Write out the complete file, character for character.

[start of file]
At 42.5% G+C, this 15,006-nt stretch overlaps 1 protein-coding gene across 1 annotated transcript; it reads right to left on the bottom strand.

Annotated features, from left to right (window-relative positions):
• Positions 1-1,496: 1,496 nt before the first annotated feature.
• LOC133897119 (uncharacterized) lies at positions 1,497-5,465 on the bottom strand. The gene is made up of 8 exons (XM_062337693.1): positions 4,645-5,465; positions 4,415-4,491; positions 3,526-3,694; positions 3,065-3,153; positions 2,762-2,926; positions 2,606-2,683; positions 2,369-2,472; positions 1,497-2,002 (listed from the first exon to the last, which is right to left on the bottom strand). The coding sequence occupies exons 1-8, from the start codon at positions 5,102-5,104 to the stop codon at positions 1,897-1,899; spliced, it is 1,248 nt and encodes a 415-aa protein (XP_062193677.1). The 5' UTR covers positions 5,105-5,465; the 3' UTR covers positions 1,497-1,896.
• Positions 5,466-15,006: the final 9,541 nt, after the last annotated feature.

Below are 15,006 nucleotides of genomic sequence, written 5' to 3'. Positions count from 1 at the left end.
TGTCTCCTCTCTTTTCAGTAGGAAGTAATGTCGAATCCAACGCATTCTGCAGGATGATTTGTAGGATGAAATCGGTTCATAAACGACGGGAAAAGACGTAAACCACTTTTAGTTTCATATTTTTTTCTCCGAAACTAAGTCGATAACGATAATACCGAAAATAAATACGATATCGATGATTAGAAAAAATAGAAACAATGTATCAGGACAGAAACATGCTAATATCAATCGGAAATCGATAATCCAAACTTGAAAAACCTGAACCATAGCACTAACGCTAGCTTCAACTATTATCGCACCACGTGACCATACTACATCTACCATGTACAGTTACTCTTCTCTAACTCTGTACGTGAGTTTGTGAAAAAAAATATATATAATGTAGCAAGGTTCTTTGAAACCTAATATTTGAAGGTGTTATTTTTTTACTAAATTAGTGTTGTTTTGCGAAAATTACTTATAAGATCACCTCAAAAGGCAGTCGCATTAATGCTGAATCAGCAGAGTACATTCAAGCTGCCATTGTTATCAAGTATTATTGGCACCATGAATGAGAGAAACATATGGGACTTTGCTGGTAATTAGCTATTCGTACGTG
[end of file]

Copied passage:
At 42.5% G+C, this 15,006-nt stretch overlaps 1 protein-coding gene across 1 annotated transcript; it reads right to left on the bottom strand.

Annotated features, from left to right (window-relative positions):
• Positions 1-1,496: 1,496 nt before the first annotated feature.
• LOC133897119 (uncharacterized) lies at positions 1,497-5,465 on the bottom strand. The gene is made up of 8 exons (XM_062337693.1): positions 4,645-5,465; positions 4,415-4,491; positions 3,526-3,694; positions 3,065-3,153; positions 2,762-2,926; positions 2,606-2,683; positions 2,369-2,472; positions 1,497-2,002 (listed from the first exon to the last, which is right to left on the bottom strand). The coding sequence occupies exons 1-8, from the start codon at positions 5,102-5,104 to the stop codon at positions 1,897-1,899; spliced, it is 1,248 nt and encodes a 415-aa protein (XP_062193677.1). The 5' UTR covers positions 5,105-5,465; the 3' UTR covers positions 1,497-1,896.
• Positions 5,466-15,006: the final 9,541 nt, after the last annotated feature.

Below are 15,006 nucleotides of genomic sequence, written 5' to 3'. Positions count from 1 at the left end.
TGTCTCCTCTCTTTTCAGTAGGAAGTAATGTCGAATCCAACGCATTCTGCAGGATGATTTGTAGGATGAAATCGGTTCATAAACGACGGGAAAAGACGTAAACCACTTTTAGTTTCATATTTTTTTCTCCGAAACTAAGTCGATAACGATAATACCGAAAATAAATACGATATCGATGATTAGAAAAAATAGAAACAATGTATCAGGACAGAAACATGCTAATATCAATCGGAAATCGATAATCCAAACTTGAAAAACCTGAACCATAGCACTAACGCTAGCTTCAACTATTATCGCACCACGTGACCATACTACATCTACCATGTACAGTTACTCTTCTCTAACTCTGTACGTGAGTTTGTGAAAAAAAATATATATAATGTAGCAAGGTTCTTTGAAACCTAATATTTGAAGGTGTTATTTTTTTACTAAATTAGTGTTGTTTTGCGAAAATTACTTATAAGATCACCTCAAAAGGCAGTCGCATTAATGCTGAATCAGCAGAGTACATTCAAGCTGCCATTGTTATCAAGTATTATTGGCACCATGAATGAGAGAAACATATGGGACTTTGCTGGTAATTAGCTATTCGTACGTG